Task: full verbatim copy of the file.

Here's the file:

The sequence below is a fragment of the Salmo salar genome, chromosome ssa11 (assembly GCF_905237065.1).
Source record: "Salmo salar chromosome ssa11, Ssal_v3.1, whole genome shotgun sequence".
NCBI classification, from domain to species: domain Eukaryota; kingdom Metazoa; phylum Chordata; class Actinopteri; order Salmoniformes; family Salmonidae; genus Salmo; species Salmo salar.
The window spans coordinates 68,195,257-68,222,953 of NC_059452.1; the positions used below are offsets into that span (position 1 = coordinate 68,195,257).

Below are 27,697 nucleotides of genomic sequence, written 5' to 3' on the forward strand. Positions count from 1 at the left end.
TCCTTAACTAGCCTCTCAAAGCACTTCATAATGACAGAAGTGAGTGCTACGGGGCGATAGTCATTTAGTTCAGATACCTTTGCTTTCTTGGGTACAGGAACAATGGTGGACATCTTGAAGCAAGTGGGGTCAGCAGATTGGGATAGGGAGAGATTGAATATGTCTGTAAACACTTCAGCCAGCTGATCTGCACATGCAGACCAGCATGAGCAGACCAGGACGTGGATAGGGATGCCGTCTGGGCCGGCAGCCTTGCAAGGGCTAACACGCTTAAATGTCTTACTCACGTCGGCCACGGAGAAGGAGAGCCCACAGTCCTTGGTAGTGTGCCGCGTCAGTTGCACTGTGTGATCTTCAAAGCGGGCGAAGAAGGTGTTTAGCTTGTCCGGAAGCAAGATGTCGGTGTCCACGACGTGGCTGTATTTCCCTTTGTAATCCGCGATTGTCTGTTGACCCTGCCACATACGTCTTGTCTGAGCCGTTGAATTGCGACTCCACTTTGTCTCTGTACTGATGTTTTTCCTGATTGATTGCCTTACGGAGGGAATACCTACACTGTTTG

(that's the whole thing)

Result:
The sequence below is a fragment of the Salmo salar genome, chromosome ssa11 (assembly GCF_905237065.1).
Source record: "Salmo salar chromosome ssa11, Ssal_v3.1, whole genome shotgun sequence".
NCBI classification, from domain to species: domain Eukaryota; kingdom Metazoa; phylum Chordata; class Actinopteri; order Salmoniformes; family Salmonidae; genus Salmo; species Salmo salar.
The window spans coordinates 68,195,257-68,222,953 of NC_059452.1; the positions used below are offsets into that span (position 1 = coordinate 68,195,257).

Below are 27,697 nucleotides of genomic sequence, written 5' to 3' on the forward strand. Positions count from 1 at the left end.
TCCTTAACTAGCCTCTCAAAGCACTTCATAATGACAGAAGTGAGTGCTACGGGGCGATAGTCATTTAGTTCAGATACCTTTGCTTTCTTGGGTACAGGAACAATGGTGGACATCTTGAAGCAAGTGGGGTCAGCAGATTGGGATAGGGAGAGATTGAATATGTCTGTAAACACTTCAGCCAGCTGATCTGCACATGCAGACCAGCATGAGCAGACCAGGACGTGGATAGGGATGCCGTCTGGGCCGGCAGCCTTGCAAGGGCTAACACGCTTAAATGTCTTACTCACGTCGGCCACGGAGAAGGAGAGCCCACAGTCCTTGGTAGTGTGCCGCGTCAGTTGCACTGTGTGATCTTCAAAGCGGGCGAAGAAGGTGTTTAGCTTGTCCGGAAGCAAGATGTCGGTGTCCACGACGTGGCTGTATTTCCCTTTGTAATCCGCGATTGTCTGTTGACCCTGCCACATACGTCTTGTCTGAGCCGTTGAATTGCGACTCCACTTTGTCTCTGTACTGATGTTTTTCCTGATTGATTGCCTTACGGAGGGAATACCTACACTGTTTG